from The American Heritage® Dictionary of the English Language, 4th Edition
- n.pl. Persons of good family and relatively high station.
from Wiktionary, Creative Commons Attribution/Share-Alike License
- n. People of superior social position.
from the GNU version of the Collaborative International Dictionary of English
- n.pl. Persons of gentle or good family and breeding.
from The Century Dictionary and Cyclopedia
- n. Persons of good breeding and family: a collective noun, with plural sense, and now generally with plural termination, gentlefolks.
from WordNet 3.0 Copyright 2006 by Princeton University. All rights reserved.
- n. people of good family and breeding and high social status
Sorry, no etymologies found.
These are what she calls gentlefolk's airs, I suppose!
It were a better feeling if the "gentlefolk" would only patronize ornaments of a certain value, or none at all, but I suppose such a stretch of self-denial would be quite beyond the powers of resistance pertaining to human, or rather woman's nature.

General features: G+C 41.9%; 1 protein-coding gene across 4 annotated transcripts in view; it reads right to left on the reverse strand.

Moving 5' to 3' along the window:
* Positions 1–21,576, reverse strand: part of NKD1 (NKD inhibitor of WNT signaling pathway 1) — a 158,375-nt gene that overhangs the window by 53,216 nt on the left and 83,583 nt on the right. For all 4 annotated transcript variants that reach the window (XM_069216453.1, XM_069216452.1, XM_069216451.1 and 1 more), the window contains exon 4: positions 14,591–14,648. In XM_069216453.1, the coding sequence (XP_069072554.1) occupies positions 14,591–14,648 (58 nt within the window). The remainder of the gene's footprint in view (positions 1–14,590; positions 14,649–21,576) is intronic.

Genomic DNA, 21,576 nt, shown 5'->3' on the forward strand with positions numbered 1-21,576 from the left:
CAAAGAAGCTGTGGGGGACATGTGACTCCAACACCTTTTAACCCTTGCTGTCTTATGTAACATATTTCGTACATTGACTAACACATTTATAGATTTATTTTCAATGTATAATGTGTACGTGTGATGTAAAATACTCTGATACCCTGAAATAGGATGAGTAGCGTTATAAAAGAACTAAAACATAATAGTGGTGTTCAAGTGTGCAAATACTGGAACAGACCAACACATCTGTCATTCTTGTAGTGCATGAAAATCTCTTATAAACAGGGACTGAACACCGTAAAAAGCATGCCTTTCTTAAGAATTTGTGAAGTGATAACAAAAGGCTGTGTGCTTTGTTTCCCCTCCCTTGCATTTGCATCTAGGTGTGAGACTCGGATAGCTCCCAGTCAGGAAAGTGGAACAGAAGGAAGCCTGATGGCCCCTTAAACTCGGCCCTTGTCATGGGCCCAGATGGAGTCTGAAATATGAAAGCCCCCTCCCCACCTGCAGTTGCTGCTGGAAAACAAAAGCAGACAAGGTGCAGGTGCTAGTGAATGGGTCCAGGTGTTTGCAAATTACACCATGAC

In them he tells various fairy tales, of changeling children, and of the "gentlefolk".
"Outside the towns in the West there are few of what _you_ would call gentlefolk," said he, with just the faintest emphasis of good-natured scorn for English prejudice; "nor are there any 'country houses' as you understand the name in England.
"gentlefolk" followed Reynolds 'lantern towards the vicarage, and Mr. Thomas Reid, the conservative and melancholic sexton, put out the lights and locked the church doors, muttering a sour laudation of more primitive times, when "the gentlefolk minded their business."
'gentlefolk' in the book are the merest marionettes, but there are descriptive passages of first-rate vigour, and the voice of wisdom is heard from the lips of an early Greek choregus in the figure of an old parson called Mr. Wyvern.
Camilla Redmond: Like the rest of us, the gentlefolk of Ambridge are finding the depths of winter something of a trial
Apparently the good gentlefolk at the Guadalajara Reporter have concluded there is no crime in the Municipality of Jocotepec: mostly because it's "too far out" for even petty criminals to make the trip.
Basically, more cyberpunk than steampunk, also reminiscent of the George A. Romero's iconic "Dawn of the Dead" - "The stand-off between the gentlefolk adventurers and researchers and an enraged tribe of Mad Max-esque petrolhead barbarians in the ruins of a shopping mall".
I must say the gentlefolk of El Chante are underwhelmed.
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